While this spinoff was originally meant to co-star Melissa McBride as TWD fave Carol, the actress exited the project early on for personal reasons, thus giving The Walking Dead: Daryl Dixon cast member Clémence Poésy the chance to fill that void. Daryl obviously hasn't been shown to have had a whole lot of romance in his post-apocalyptic existence, and we all know how things went with Leah. And after seeing the chemistry between Reedus and Poésy in just this one episode, I'm already anticipating a swath of Daryl and Isabelle memes, fan-fiction, and over-the-top support. Isaberyl? Darybelle? I'm into either.
At What Point Do Large Groups Of Walkers Suddenly Grow Dormant?
Not a huge question here, but Daryl's encounter with Burners took place in a large building that initially seemed empty, until the point when one noisy walker drew a dozen or so from what would have seemingly been hibernation. At what point did all of the walkers in that building decide to just hunker down and relax for a while instead of trying to get out or walking around in circles or other things we've seen the undead do despite being in one place for long periods of time.
Will Laurent Turn Daryl Into A Father (Daddy) Figure?
The Walking Dead: Daryl Dixon crafted quite a lovely moment ahead of introducing Louis Puech Scigliuzzi's potentially genius youth Laurent, in which the nun-reared orphan mimicked Daryl eating an apple from afar. Their conversation right after was also kind of adorable, with Laurent taking quick interest in a new male presence in the abbey, despite Daryl's lack of Rubik's Cube talents. To say nothing of the idea that this involves the kid's vision, I'm interested to see how their relationship pans out over time, and whether it makes Norman Reedus' character come off as more of a father figure, rather than like the cool uncle role that he filled for Judith. Those two could teach each other some things, I tell you what.
How Far Is The Show’s New Messiah Arc Going To Go?
While The Walking Dead has sometimes hinted at themes and ideas that go beyond secular reality, the franchise has largely steered clear of veering too hard into supernatural or otherworldly territory, and for the sake of this entry, that includes incorporating religious miracles and the like. But the premiere quickly sets up the plot point that Laurent predicted Daryl's arrival, that they were waiting for him, and that he already had the nickname The Messenger. Because Laurent is an extremely logical and whip-smart kid, the nuns at the abbey are seemingly of the belief that he will serve as the virus-stricken world's new messiah. I don't imagine this will be a narrative avenue that will be explored too thoroughly, all things considered, but the fact that it exists in the first place has me equally perplexed and intrigued. (And don't think I missed the religious symbology of everything going to shit after Daryl ate an apple.)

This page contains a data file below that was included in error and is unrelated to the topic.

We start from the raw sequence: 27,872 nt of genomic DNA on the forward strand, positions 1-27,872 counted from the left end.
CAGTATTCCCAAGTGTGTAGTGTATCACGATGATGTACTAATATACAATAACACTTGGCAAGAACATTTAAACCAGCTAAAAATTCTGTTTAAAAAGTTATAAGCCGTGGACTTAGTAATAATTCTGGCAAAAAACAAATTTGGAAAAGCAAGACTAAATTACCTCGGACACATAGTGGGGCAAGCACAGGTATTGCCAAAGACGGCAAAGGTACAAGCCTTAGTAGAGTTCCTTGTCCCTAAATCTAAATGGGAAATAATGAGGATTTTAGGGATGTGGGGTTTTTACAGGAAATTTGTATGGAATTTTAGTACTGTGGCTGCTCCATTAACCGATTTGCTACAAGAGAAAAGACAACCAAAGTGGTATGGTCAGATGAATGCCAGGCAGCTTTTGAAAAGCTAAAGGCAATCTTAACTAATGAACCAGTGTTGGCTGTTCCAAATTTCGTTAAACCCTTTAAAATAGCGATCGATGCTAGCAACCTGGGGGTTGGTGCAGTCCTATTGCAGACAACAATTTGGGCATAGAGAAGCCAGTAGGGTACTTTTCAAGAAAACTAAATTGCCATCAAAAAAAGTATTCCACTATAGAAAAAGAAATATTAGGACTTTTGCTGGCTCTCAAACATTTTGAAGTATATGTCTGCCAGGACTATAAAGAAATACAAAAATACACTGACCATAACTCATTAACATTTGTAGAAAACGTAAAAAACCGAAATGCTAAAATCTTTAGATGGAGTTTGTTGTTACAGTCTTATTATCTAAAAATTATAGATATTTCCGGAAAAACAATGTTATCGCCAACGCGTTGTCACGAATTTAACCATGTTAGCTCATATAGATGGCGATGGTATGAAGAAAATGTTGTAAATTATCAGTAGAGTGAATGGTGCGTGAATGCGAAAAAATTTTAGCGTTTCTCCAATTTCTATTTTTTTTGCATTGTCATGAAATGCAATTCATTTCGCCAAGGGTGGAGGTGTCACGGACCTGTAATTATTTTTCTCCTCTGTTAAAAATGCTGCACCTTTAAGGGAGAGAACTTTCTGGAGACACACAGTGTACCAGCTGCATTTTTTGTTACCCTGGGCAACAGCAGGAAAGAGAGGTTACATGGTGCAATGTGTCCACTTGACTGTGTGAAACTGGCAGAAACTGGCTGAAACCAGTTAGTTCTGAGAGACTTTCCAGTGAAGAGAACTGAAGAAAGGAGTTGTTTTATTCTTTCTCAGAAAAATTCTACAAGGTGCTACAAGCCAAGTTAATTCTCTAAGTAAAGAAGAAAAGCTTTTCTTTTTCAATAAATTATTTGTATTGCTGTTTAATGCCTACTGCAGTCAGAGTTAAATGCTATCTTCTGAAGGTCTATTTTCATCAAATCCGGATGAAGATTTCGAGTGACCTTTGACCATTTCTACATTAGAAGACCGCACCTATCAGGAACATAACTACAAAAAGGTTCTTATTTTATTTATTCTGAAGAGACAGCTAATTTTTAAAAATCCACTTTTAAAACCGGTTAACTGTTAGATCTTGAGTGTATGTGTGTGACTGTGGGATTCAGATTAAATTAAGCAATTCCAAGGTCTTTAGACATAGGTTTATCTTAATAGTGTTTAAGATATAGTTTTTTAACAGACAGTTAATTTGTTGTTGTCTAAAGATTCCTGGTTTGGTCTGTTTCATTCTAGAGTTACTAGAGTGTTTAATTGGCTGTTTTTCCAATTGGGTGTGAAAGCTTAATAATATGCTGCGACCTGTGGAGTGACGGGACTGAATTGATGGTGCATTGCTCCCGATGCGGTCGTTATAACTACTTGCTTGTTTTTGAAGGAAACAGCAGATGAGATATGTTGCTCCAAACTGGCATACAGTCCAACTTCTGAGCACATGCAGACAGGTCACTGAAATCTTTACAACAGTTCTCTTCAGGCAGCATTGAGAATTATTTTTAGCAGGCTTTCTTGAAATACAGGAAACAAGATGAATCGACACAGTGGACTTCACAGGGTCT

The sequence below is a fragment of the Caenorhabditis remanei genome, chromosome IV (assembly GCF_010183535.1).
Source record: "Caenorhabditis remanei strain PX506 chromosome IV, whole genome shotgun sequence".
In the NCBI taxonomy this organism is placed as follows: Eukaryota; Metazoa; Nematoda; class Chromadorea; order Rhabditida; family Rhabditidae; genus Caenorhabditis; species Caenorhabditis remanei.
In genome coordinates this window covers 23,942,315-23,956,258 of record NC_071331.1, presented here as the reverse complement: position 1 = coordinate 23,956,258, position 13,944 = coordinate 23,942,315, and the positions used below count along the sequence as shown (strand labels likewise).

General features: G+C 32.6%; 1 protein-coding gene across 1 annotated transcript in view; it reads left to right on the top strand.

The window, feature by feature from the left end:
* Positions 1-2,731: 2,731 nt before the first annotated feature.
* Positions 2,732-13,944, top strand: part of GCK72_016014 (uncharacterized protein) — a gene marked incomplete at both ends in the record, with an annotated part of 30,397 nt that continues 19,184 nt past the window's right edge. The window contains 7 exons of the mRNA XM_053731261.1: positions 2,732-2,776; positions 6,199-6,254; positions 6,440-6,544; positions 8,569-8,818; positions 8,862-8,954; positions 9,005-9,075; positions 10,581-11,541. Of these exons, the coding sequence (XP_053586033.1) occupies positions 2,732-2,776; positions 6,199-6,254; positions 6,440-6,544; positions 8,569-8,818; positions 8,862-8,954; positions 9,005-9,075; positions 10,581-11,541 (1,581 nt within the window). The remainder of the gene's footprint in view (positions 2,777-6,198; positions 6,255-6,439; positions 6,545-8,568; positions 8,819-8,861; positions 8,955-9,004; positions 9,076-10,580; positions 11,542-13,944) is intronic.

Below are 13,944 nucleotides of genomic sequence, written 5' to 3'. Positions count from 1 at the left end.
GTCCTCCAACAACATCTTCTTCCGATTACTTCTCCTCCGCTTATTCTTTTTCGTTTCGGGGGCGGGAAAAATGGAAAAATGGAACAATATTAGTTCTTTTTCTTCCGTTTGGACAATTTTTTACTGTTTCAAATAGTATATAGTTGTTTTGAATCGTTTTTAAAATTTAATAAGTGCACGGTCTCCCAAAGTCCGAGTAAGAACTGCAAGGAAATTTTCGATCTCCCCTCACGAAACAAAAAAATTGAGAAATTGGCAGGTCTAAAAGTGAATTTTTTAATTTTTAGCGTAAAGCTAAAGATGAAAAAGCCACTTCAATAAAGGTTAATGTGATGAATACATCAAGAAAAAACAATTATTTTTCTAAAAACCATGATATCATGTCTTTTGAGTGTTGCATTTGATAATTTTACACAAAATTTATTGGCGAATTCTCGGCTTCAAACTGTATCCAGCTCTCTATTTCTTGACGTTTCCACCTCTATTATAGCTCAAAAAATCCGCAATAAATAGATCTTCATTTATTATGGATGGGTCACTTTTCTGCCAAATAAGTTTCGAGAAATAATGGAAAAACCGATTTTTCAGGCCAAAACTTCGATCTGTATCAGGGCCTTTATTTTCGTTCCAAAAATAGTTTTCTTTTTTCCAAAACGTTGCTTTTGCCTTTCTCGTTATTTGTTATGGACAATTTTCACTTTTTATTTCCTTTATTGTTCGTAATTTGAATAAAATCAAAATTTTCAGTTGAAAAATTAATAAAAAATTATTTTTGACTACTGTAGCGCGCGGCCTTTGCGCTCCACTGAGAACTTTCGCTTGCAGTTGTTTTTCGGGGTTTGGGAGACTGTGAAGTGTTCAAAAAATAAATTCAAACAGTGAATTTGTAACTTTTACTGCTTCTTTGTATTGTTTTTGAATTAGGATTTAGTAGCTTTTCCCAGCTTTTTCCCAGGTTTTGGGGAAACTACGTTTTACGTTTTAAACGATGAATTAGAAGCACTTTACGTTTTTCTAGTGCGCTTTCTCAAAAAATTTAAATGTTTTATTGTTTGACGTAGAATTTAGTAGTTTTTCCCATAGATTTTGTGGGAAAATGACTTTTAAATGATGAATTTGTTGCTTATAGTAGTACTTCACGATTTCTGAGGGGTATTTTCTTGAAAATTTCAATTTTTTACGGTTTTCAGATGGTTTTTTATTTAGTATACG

Who Is The Violent Group That Massacred The Nuns?
The bulk of the human body count in Daryl Dixon involved a new group of antagonists who have been leaving "Pouvoir des Vivants" graffiti along with a symbol. They're shown to be known and feared by those in the area, from the nuns to the pair of shitbirds who double-crossed Daryl. The leader is apparently a gruff bastard named Codron (Romain Levi), and his brother was one of the men killed during the initial skirmish, so he's out for revenge on top of already being involved with a deadly group. So what's their deal? Are they after something in particular, or are they more of the same kind of testosterone-fueled douchebags who think they can control the world through nothing but muscle and bullets?
I know I'll be watching Daryl Dixon's next five episodes to see how all of this plays out ahead of the already ordered Season 2, and whether it will directly connect with other upcoming Walking Dead shows like Rick and Michonne's spinoff or to Dead City's second season.